Scams Awareness Month: darkening the doorstep

 

Winding up Scams Awareness Month, Croydon Council’s trading standards (TS) team turns its attention to doorstep crime for the final week, beginning on Monday (27).

The slogan for this year’s campaign is “Don’t be rushed, don’t be hushed”, and its aim is to warn consumers about being rushed by scammers, and refusing to be hushed into silence by a sense of shame, foolhardiness or weary acceptance.

Many legitimate businesses sell products such as windows, solar panels, and home maintenance services, via door-to-door salesmen.

Gas, electricity and water companies will also visit to read meters, while charities use the direct approach in seeking donations or to leave collection bags for residents to fill and leave out for collection.

Doorstep crime often begins with a trader cold calling – making an unsolicited call – at a house, trying to sell goods or provide services such as building work, gardening or window cleaning. Starting low to draw the victim in, the prices escalate rapidly.

Victims – often the more vulnerable members of society – are deliberately targeted either by the condition of their property or by their demeanour. And, in many cases, the work is completely unnecessary, shoddy and vastly overpriced.

The criminals who carry out doorstep crime use a number of ruses to win the trust of their victims. The following are some of the methods that the council’s TS team has investigated over recent months.

Dehumidifier deposit scam

Vigilant bank staff called the TS team when a retired man from Thornton Heath, wanted to make a bank transfer of £4,800 to cold callers. He was door-knocked by two men who said that he had damp in his flat’s party wall. They demanded a deposit of £4,800 for two dehumidifiers. Thanks to the bank’s cashier staff he did not make the bank transfer or lose any money.

Beware insulation cold callers

Complaints have been lodged by residents who have been cold called by representatives selling loft-insulation products. While most callers legitimately inform residents that they could receive a grant toward the cost of insulation for their home, others are using it as a way to “up-sell” to other energy-savings products, usually at vastly inflated prices. A range of grants is available; for information, go to www.insulationgrants.info/loft-insulation or www.warmfront.co.uk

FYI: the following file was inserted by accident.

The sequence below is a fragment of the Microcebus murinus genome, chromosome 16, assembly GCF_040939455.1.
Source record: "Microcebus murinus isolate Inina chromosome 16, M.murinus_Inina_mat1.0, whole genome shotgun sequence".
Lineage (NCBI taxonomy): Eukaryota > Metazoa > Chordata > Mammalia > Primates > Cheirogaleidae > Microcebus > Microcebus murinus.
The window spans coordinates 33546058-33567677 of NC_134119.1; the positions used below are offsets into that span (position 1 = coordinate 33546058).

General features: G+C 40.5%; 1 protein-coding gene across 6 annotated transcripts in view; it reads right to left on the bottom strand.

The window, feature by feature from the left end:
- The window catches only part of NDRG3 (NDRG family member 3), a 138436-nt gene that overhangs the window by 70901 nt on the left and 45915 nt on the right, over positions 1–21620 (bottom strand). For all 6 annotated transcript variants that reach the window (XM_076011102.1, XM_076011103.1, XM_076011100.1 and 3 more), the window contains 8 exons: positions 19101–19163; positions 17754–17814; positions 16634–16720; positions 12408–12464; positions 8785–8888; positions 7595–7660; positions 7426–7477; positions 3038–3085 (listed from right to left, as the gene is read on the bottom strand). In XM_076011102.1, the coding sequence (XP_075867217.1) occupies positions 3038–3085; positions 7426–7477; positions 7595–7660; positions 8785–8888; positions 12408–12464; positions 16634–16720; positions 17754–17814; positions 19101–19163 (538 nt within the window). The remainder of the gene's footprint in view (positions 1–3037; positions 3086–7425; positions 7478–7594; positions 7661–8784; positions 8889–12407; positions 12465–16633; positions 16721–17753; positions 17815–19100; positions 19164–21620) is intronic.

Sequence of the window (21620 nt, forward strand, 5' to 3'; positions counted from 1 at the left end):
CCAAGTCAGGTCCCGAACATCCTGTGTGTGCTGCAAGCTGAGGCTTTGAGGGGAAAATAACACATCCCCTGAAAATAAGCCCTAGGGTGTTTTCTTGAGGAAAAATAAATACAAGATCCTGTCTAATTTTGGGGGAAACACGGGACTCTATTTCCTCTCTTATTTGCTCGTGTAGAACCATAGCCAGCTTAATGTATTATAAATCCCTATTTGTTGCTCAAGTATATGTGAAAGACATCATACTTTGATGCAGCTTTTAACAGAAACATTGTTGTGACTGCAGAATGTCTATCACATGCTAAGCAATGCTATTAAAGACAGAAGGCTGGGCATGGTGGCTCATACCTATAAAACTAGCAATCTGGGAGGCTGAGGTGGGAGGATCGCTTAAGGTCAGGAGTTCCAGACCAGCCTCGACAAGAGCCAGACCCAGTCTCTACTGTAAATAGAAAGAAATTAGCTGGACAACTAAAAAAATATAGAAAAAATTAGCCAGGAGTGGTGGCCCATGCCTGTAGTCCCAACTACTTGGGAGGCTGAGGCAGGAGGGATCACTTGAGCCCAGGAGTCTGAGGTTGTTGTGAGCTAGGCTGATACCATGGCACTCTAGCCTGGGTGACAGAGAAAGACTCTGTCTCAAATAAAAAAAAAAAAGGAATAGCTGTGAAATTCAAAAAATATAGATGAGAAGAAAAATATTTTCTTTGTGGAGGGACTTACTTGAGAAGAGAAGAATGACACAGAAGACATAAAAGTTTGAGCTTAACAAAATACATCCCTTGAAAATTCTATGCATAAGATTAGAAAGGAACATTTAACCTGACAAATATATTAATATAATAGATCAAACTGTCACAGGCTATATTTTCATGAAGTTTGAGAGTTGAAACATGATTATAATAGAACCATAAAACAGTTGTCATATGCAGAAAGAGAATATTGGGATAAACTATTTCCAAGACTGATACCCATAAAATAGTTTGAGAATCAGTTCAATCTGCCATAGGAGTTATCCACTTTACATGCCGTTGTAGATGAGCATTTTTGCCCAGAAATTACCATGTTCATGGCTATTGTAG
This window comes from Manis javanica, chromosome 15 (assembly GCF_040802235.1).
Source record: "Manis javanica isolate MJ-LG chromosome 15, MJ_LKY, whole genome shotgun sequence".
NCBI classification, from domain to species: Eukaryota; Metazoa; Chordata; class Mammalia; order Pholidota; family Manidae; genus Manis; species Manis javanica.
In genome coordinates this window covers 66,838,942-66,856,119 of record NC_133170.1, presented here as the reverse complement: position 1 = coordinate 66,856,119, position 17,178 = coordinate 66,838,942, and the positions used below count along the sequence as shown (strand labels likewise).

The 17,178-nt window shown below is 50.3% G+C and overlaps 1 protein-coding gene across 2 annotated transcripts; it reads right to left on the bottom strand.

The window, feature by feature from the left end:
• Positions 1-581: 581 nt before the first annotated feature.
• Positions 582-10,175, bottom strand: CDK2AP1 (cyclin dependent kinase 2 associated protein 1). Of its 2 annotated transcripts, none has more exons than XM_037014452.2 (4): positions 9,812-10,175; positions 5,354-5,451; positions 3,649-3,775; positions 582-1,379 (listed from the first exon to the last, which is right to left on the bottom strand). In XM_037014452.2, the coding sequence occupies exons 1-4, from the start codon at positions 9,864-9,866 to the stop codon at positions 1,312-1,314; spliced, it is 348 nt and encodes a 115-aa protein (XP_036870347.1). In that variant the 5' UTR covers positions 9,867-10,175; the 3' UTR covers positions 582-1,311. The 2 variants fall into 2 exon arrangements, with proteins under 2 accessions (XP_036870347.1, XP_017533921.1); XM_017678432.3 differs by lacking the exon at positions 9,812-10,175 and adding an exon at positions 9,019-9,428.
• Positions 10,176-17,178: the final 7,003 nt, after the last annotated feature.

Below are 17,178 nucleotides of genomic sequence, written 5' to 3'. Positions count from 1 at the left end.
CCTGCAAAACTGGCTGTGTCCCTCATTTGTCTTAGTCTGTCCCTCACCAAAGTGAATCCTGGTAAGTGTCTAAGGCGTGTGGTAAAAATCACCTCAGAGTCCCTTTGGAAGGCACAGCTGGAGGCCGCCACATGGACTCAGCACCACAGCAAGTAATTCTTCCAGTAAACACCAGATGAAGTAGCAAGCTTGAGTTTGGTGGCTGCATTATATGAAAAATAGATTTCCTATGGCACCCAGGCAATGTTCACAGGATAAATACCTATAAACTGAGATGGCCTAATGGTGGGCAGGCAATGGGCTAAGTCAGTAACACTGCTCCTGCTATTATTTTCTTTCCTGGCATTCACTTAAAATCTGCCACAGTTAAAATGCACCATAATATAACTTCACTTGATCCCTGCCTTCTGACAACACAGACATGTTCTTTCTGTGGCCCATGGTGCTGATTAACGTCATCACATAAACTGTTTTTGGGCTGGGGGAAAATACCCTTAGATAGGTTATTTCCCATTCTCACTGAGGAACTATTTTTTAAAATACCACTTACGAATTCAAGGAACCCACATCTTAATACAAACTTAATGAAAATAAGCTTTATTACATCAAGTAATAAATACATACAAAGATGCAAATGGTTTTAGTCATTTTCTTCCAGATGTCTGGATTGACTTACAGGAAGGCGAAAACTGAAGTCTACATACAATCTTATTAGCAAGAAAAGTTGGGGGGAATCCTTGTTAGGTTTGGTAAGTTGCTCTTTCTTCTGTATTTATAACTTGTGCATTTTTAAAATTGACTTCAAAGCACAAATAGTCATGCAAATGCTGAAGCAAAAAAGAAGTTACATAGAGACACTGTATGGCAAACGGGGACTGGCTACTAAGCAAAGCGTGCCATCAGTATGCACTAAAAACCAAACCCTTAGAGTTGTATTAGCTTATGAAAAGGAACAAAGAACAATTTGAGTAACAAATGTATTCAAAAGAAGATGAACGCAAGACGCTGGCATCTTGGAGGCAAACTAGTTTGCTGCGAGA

Conman posing as trading standards officer

One unwitting resident was conned out of £2,000 after being told by a conman claiming to be a TS officer that his property needed urgent work carried out to its chimney stacks. The man said that ventilation shafts needed to be installed, and the resident handed over the cash, at which point the “officer” left, he said, to buy materials. The resident called the TS team to verify the facts, only to discover that he had been the victim of a nasty scam.

Rogue traders offering building work

In another incident, the team was alerted by bank staff, when a customer asked to transfer £25,000 for building work, having already withdrawn £3,000 in cash after being cold called by a man offering to trim his hedge for £10. The man had returned the next day offering to replace bricks under the property’s front window and then told the resident that the house had damp. The victim was asked to pay £3,000 to replace the bricks. Over the course of a month, the victim paid the builders a total of £37,800. A surveyor’s report valued the work actually carried out to be worth approximately £500-£750.

Tips to avoid becoming the victim of a doorstep scam

Croydon’s TS team advises householders to be wary of anybody who turns up uninvited on their doorstep. They should not let strangers into their house without first checking the validity of any ID they’re shown, and they should realise that no reputable trader would need to cold call to obtain work.

If an offer of cheap work is made, residents should be very suspicious, send the caller packing and immediately notify either the council’s TS team or the police. A prompt call might result in the conman being apprehended if he’s working the area.

If you are in any doubt as to the authenticity of someone claiming to be from the council, the best advice is to call the general switchboard on 020 8726 6000.

Councillor Mark Watson, cabinet member for communities, safety and justice

“Doorstep crime can be particularly hard to combat as the perpetrators are very clever at choosing their victims and then coming across as friendly, completely plausible and trustworthy.

“They are, of course, anything but, and their sole aim in forging a relationship is to milk their victim for every penny they can.

“The old advice is the best advice – don’t let any cold callers into your home, check and double check any ID they may offer, and always get at least three quotes, from reputable companies, for any work that may need doing.”

More information about scams can be found by visiting the Citizens Advice Consumer Service at www.citizensadvice.org.uk and typing “doorstep crime” into the search field.

In the Metropolitan Police area, all fraud should be reported directly to Action Fraud online at www.actionfraud.org.uk or by calling 0300 123 2040. The exceptions are if a crime is in progress or about to be committed, the suspect is known or can be easily identified, or the crime involves a vulnerable victim.

If any of these is the case, you should contact police directly by dialling either 999 in an emergency, or 101 in a non-emergency.

If you have any information on any crime and you would prefer not to speak to police, call Crimestoppers anonymously on 0800 555 111or visit www.crimestoppers-uk.org

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